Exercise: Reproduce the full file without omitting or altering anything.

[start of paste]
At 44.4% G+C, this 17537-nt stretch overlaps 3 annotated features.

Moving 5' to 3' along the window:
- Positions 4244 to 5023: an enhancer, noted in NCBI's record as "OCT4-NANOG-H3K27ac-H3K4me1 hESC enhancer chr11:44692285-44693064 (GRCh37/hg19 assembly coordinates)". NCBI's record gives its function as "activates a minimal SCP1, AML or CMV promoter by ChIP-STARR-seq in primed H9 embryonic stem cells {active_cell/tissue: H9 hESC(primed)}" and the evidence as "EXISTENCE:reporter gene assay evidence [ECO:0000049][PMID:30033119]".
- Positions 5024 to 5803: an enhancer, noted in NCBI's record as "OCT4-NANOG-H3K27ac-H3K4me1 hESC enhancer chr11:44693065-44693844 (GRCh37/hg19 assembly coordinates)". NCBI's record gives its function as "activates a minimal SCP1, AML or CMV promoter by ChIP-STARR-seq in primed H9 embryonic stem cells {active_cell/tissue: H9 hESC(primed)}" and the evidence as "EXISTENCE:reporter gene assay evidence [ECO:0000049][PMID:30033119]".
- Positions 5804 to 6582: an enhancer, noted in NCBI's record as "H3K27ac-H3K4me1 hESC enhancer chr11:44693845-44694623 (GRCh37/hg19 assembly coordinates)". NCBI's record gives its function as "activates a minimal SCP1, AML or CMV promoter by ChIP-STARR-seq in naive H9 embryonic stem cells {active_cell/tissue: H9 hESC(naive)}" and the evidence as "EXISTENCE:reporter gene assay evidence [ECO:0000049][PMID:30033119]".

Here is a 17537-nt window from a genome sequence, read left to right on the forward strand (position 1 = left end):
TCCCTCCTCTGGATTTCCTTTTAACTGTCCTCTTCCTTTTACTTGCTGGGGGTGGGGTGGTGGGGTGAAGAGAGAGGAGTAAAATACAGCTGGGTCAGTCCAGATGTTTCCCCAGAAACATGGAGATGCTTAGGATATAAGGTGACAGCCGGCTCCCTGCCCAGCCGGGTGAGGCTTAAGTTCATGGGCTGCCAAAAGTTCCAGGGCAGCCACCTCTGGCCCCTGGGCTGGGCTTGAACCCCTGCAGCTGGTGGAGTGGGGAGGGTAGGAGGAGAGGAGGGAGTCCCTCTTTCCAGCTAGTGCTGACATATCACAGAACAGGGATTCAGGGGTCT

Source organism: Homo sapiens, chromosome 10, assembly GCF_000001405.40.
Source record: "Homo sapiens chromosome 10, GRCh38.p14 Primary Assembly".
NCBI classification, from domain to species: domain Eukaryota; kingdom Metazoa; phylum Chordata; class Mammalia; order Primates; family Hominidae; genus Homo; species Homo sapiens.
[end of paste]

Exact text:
At 44.4% G+C, this 17537-nt stretch overlaps 3 annotated features.

Moving 5' to 3' along the window:
- Positions 4244 to 5023: an enhancer, noted in NCBI's record as "OCT4-NANOG-H3K27ac-H3K4me1 hESC enhancer chr11:44692285-44693064 (GRCh37/hg19 assembly coordinates)". NCBI's record gives its function as "activates a minimal SCP1, AML or CMV promoter by ChIP-STARR-seq in primed H9 embryonic stem cells {active_cell/tissue: H9 hESC(primed)}" and the evidence as "EXISTENCE:reporter gene assay evidence [ECO:0000049][PMID:30033119]".
- Positions 5024 to 5803: an enhancer, noted in NCBI's record as "OCT4-NANOG-H3K27ac-H3K4me1 hESC enhancer chr11:44693065-44693844 (GRCh37/hg19 assembly coordinates)". NCBI's record gives its function as "activates a minimal SCP1, AML or CMV promoter by ChIP-STARR-seq in primed H9 embryonic stem cells {active_cell/tissue: H9 hESC(primed)}" and the evidence as "EXISTENCE:reporter gene assay evidence [ECO:0000049][PMID:30033119]".
- Positions 5804 to 6582: an enhancer, noted in NCBI's record as "H3K27ac-H3K4me1 hESC enhancer chr11:44693845-44694623 (GRCh37/hg19 assembly coordinates)". NCBI's record gives its function as "activates a minimal SCP1, AML or CMV promoter by ChIP-STARR-seq in naive H9 embryonic stem cells {active_cell/tissue: H9 hESC(naive)}" and the evidence as "EXISTENCE:reporter gene assay evidence [ECO:0000049][PMID:30033119]".

Here is a 17537-nt window from a genome sequence, read left to right on the forward strand (position 1 = left end):
TCCCTCCTCTGGATTTCCTTTTAACTGTCCTCTTCCTTTTACTTGCTGGGGGTGGGGTGGTGGGGTGAAGAGAGAGGAGTAAAATACAGCTGGGTCAGTCCAGATGTTTCCCCAGAAACATGGAGATGCTTAGGATATAAGGTGACAGCCGGCTCCCTGCCCAGCCGGGTGAGGCTTAAGTTCATGGGCTGCCAAAAGTTCCAGGGCAGCCACCTCTGGCCCCTGGGCTGGGCTTGAACCCCTGCAGCTGGTGGAGTGGGGAGGGTAGGAGGAGAGGAGGGAGTCCCTCTTTCCAGCTAGTGCTGACATATCACAGAACAGGGATTCAGGGGTCT

Source organism: Homo sapiens, chromosome 10, assembly GCF_000001405.40.
Source record: "Homo sapiens chromosome 10, GRCh38.p14 Primary Assembly".
NCBI classification, from domain to species: domain Eukaryota; kingdom Metazoa; phylum Chordata; class Mammalia; order Primates; family Hominidae; genus Homo; species Homo sapiens.